cultural capital

On Visiting Grey Gardens


Little Edie at Grey Gardens in 1975.Photo: Getty Images

We recently saw the new Broadway production of Grey Gardens, which opens Thursday night, and, without stepping on the formidably critical toes of our esteemed colleague Jeremy McCarter, we should say we liked it quite a lot. But we’re also forced to confess we’d never seen the famous 1975 Maysles brothers documentary of the same name, which brought the detailed Hamptons Gothic of Big and Little Edie Beale’s existence to a popular audience, and which subsequently became a cult — and camp — classic. (We know; the omission surprises us as much as it does you.) That oversight, however, was finally rectified last night, when we noticed Turner Classics was broadcasting the Maysles film. Now, then, a public-service announcement: Go see the documentary before you see the show. It’s not that the Broadway Grey Gardens doesn’t stand on its own; it does. And it’s not that Christine Ebersole isn’t impressive as Little Edie; she is. But to see Little Edie in 1975, and to see how Ebersole channels her onstage — well, wow. It’s a revelation we wish we’d had last week at the Walter Kerr, not last night on the couch.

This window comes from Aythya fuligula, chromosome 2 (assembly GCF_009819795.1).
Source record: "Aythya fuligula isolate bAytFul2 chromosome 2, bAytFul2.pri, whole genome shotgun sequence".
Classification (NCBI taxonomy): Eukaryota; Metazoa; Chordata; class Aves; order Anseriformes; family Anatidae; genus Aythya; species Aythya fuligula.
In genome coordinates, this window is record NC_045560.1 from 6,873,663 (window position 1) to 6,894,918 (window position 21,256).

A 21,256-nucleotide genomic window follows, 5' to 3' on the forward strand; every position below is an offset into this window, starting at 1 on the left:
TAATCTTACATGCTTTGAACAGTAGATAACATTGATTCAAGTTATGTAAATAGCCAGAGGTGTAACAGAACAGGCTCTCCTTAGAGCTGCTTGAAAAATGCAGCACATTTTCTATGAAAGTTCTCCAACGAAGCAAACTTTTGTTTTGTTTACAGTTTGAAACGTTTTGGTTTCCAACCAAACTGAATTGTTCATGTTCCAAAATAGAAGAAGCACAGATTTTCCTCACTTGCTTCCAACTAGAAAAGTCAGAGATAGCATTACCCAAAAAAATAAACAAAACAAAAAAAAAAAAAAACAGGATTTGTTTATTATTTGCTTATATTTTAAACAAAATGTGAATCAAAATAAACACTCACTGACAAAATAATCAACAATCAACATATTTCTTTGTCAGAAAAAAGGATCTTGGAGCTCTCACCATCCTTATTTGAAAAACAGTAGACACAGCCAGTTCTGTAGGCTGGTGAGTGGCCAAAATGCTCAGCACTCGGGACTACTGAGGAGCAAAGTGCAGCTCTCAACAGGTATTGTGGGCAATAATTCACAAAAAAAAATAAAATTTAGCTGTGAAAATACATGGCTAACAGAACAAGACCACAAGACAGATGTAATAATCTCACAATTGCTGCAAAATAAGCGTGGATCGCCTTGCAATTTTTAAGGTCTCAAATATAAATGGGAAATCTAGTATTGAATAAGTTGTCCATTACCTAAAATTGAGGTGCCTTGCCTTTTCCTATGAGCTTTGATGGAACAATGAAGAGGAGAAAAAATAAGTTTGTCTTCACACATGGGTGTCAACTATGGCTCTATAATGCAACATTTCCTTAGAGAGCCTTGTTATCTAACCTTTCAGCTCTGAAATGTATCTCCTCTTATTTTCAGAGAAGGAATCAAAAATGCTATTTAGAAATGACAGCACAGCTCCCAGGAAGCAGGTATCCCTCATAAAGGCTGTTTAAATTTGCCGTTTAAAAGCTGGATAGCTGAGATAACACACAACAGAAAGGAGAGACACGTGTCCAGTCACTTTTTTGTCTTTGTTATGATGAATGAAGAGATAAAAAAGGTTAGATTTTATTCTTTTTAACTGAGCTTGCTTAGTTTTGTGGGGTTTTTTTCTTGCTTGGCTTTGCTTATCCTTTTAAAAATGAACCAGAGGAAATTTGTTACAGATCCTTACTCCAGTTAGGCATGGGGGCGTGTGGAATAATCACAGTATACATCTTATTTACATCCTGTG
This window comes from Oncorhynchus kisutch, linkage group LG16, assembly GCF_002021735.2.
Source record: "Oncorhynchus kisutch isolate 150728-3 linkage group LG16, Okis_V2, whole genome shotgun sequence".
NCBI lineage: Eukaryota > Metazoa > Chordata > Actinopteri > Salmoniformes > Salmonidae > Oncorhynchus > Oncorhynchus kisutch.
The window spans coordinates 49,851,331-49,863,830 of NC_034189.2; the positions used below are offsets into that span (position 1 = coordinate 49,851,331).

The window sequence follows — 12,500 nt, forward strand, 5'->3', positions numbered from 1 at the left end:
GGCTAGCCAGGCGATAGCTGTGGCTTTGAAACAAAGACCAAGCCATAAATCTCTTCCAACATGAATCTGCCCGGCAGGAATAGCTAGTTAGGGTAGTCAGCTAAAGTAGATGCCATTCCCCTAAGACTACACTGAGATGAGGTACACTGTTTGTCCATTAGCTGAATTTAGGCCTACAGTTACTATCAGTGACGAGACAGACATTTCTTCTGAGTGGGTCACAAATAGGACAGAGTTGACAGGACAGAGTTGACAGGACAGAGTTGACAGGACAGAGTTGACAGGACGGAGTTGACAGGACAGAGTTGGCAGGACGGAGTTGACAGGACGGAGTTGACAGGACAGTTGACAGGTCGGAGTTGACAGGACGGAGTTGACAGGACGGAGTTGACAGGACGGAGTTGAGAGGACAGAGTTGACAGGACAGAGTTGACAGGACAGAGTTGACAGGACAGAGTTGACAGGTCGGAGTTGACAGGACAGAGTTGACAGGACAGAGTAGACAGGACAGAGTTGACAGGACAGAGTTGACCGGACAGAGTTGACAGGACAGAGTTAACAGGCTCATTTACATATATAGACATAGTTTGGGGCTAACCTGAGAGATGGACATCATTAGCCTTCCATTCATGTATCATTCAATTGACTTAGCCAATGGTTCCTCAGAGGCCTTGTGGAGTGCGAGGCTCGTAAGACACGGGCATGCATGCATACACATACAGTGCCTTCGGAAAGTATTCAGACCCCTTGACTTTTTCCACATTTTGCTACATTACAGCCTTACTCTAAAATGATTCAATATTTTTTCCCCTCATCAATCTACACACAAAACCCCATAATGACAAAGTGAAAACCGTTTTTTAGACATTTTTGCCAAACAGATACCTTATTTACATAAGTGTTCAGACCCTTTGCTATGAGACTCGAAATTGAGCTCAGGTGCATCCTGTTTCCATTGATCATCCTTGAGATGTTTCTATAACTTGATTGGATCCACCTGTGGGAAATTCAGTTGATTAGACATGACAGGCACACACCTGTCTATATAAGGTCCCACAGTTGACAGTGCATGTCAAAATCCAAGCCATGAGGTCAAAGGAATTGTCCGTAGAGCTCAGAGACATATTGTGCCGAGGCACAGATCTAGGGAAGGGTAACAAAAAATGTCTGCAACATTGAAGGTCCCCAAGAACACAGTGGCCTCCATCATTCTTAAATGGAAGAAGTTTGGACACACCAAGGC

(And it wouldn’t hurt to read Gail Sheehy’s “A Return to Grey Gardens” in this week’s magazine. Turns out Gail befriended Little Edie back in the old days, and the piece gives, among other things, a valuable window on what in the musical is true and what isn’t so much.)

A Return to Grey Gardens [NYM]

On Visiting Grey Gardens